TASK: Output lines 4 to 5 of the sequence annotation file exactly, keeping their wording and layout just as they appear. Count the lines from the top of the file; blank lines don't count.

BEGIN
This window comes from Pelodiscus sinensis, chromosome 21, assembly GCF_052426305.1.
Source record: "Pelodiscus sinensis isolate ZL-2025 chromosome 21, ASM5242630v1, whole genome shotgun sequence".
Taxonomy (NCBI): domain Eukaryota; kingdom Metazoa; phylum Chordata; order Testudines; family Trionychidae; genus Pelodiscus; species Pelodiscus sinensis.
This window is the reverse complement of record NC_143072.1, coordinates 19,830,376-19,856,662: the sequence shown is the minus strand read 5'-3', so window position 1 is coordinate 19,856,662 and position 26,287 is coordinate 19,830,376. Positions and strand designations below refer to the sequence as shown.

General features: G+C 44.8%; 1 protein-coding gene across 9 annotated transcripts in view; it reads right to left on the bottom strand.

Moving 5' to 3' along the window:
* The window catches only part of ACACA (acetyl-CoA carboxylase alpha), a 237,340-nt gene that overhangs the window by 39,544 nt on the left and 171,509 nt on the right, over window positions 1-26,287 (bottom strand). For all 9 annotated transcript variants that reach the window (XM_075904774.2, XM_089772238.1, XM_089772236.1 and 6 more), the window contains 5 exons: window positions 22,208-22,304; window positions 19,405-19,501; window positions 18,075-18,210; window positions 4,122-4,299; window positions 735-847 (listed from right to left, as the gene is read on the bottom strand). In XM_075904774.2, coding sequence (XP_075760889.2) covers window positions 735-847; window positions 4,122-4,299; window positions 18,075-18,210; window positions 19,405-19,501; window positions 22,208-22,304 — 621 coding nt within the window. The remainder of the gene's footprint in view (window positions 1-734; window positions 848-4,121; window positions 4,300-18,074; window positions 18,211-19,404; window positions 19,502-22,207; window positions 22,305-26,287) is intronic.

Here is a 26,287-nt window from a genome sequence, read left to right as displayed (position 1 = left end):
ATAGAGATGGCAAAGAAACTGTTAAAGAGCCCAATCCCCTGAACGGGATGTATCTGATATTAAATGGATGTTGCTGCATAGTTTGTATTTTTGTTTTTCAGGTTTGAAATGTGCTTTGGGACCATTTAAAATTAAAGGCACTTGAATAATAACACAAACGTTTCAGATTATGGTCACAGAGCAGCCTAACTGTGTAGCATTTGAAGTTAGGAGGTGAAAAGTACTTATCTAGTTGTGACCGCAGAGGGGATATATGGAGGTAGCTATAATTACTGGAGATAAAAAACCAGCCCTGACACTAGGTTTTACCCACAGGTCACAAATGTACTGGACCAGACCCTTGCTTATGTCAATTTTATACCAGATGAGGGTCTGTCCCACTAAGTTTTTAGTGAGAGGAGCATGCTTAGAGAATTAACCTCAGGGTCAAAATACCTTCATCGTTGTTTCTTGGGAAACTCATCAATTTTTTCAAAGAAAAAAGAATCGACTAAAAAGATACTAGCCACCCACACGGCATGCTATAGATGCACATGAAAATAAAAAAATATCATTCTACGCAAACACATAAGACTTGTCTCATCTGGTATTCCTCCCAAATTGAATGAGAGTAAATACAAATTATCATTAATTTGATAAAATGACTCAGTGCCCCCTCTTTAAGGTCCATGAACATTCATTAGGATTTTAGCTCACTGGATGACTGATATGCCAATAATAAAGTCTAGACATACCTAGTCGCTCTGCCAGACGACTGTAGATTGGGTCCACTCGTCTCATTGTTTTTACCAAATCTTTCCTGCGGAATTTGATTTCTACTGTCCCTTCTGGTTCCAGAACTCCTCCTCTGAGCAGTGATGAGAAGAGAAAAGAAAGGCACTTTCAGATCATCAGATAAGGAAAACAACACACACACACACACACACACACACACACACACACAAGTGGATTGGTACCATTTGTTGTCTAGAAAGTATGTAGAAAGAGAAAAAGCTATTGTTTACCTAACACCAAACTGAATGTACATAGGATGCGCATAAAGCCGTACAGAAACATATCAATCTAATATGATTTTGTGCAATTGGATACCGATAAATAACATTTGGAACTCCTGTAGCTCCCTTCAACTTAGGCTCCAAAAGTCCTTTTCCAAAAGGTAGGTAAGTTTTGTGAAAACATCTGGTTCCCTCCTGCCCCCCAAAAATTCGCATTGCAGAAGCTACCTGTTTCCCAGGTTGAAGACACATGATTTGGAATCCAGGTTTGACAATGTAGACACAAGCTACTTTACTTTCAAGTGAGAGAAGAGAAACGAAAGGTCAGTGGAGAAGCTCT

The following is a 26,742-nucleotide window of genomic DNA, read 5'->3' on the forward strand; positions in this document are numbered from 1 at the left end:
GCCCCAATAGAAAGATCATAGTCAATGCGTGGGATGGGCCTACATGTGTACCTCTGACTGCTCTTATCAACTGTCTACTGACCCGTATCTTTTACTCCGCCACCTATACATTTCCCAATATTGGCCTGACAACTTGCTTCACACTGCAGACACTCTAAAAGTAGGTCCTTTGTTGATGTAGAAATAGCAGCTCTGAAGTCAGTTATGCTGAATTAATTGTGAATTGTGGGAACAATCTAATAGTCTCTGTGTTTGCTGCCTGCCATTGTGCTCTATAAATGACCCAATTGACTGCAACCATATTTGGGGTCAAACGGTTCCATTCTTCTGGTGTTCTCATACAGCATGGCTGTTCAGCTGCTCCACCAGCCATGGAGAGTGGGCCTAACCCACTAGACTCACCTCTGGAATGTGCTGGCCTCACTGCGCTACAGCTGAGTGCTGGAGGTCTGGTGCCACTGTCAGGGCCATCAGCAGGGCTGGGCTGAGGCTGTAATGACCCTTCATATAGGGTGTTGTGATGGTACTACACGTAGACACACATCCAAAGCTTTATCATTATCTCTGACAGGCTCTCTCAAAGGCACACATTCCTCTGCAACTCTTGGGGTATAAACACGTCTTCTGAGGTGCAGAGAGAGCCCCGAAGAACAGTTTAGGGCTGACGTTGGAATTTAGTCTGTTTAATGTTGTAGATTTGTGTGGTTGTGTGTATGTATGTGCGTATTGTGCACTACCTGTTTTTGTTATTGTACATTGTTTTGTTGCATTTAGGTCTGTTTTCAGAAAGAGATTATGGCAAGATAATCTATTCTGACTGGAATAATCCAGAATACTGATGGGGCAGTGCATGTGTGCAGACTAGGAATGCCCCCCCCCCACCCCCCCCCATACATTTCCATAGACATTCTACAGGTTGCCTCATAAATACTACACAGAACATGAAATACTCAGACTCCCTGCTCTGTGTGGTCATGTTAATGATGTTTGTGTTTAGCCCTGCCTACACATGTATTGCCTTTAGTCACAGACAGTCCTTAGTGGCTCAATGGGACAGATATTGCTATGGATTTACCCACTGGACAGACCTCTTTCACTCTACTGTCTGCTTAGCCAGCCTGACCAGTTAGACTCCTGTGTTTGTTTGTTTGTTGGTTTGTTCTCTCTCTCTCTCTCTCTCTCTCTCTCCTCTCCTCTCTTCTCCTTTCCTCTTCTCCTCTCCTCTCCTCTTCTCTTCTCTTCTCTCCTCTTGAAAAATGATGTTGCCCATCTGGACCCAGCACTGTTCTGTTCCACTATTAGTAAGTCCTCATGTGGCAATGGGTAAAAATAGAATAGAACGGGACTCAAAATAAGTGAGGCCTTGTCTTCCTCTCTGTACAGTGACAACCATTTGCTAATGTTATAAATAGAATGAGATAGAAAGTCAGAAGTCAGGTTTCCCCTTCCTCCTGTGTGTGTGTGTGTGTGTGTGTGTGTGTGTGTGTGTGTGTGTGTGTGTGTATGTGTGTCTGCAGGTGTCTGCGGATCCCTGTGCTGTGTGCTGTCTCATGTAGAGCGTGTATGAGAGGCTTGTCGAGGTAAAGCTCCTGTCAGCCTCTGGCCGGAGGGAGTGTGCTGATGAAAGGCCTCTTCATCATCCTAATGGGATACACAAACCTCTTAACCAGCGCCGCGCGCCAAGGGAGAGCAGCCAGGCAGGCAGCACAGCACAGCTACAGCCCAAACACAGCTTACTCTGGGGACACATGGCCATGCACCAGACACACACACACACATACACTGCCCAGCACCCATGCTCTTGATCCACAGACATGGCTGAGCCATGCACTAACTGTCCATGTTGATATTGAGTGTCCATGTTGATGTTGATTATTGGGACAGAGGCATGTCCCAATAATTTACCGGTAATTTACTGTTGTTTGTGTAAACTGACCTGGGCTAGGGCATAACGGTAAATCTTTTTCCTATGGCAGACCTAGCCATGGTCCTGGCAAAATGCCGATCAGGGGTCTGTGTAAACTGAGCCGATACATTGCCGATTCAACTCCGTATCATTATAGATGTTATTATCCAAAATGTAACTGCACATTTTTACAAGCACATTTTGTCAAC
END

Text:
This window is the reverse complement of record NC_143072.1, coordinates 19,830,376-19,856,662: the sequence shown is the minus strand read 5'-3', so window position 1 is coordinate 19,856,662 and position 26,287 is coordinate 19,830,376. Positions and strand designations below refer to the sequence as shown.

General features: G+C 44.8%; 1 protein-coding gene across 9 annotated transcripts in view; it reads right to left on the bottom strand.